ELEPHANT DANCE: Memories of India by Theresa Heine. Barefoot Books, 2004. Hardcover, 40 pages. Ages 4-8. $16.99.

Theresa Heine has worked as a teacher in different countries around the world. Having written poetry for various age groups, she lets her poetic strain flow through Elephant Dance, recapitulating the sights, sounds, and smells of India.

The story moves through a series of questions Anjali and Ravi pose to their visiting grandfather. They give their grandfather a red woolen scarf and fleecy slippers since he is visiting them when it is cold. When they ask if it is hot in India, their grandfather answers with the first of the similes and metaphors that abound in the book. He is a natural embellisher and his answers always draw on Indian images.

Anjali and Ravi are the eternal children, eager to learn about the world, in this instance their cultural heritage. Their curiosity draws them closer to their grandfather. When they sit down to a meal of rice and dal, Ravi asks him if he is very old. Which child hasn’t wondered at the antiquity of a grandparent or an elderly relative?

Ravi is inspired by his grandfather’s account of India, which results in a beautiful dream about the elephant dance. At the end, he asks a question typical for a child brought up in America, “Do you love me?” Grandfather answers as only an Indian can. “Ravi beta, you are warm as a newborn kid, as soft as the frangipani blossom, as sweet as the juice of the mango. And I love you very much.”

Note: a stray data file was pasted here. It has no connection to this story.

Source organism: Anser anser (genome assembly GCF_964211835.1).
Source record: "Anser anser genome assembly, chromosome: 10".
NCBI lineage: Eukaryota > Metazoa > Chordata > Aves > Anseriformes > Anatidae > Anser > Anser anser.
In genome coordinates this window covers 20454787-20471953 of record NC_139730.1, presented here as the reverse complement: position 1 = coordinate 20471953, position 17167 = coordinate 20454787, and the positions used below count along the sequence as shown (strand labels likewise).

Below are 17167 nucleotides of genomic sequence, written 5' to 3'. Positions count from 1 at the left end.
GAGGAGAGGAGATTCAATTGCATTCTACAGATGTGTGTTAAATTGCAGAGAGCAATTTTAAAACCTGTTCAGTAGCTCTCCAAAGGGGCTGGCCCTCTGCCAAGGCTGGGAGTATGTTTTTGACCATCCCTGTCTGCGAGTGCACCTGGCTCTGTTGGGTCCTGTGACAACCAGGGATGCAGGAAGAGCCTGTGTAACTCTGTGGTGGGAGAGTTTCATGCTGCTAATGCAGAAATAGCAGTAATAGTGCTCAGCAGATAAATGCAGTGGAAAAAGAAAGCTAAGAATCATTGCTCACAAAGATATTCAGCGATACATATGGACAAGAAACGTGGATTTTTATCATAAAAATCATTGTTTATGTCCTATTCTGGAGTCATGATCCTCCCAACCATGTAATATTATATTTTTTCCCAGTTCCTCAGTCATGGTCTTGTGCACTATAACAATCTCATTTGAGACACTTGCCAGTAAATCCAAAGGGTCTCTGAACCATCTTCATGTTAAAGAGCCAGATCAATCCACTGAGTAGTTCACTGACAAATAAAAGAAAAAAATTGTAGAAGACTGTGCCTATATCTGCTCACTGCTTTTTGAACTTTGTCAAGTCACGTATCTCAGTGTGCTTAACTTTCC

Elephant Dance is a good choice for bedtime since the poetic prose and the theme of gentle remembrance will aid sleep. The bold colorful pictures hold up in dim lighting. When the book is read aloud, the exchange between the older and younger generation has a relaxing effect on the reader. One drawback is that those who love a strong storyline will not find a plot-driven tale.

Sheila Moxley, the artist, has illustrated a number of books. Her illustrations in Elephant Dance, done in acrylic, have an Indian touch. The few American settings in the book are skimpy on details or simply not as striking as the Indian scenes, but this has the effect of easily transporting the readers to India and the imaginary situations. The characters’ facial expressions are a bit wooden, but in the penultimate picture, in which the grandfather tucks in Ravi, we see a glow of contentment on both their faces.

Heine has succeeded in being informative and interesting at the same time. She has given the readers additional cultural information in a supplement that can be used well in a classroom. There are four sections, dealing with geography, religion and culture, the animals of India, and food and spices, plus, surprisingly, a short musical score titled “Ravi’s Elephant Dance!”

Young readers will feel the flavor of India imparted in Elephant Dance and when they fall asleep perhaps they will have dreams to rival Ravi’s. Given the book’s nature it will hold up to repetitive readings and impress upon young minds facts that might otherwise slip away.

—Tara Menon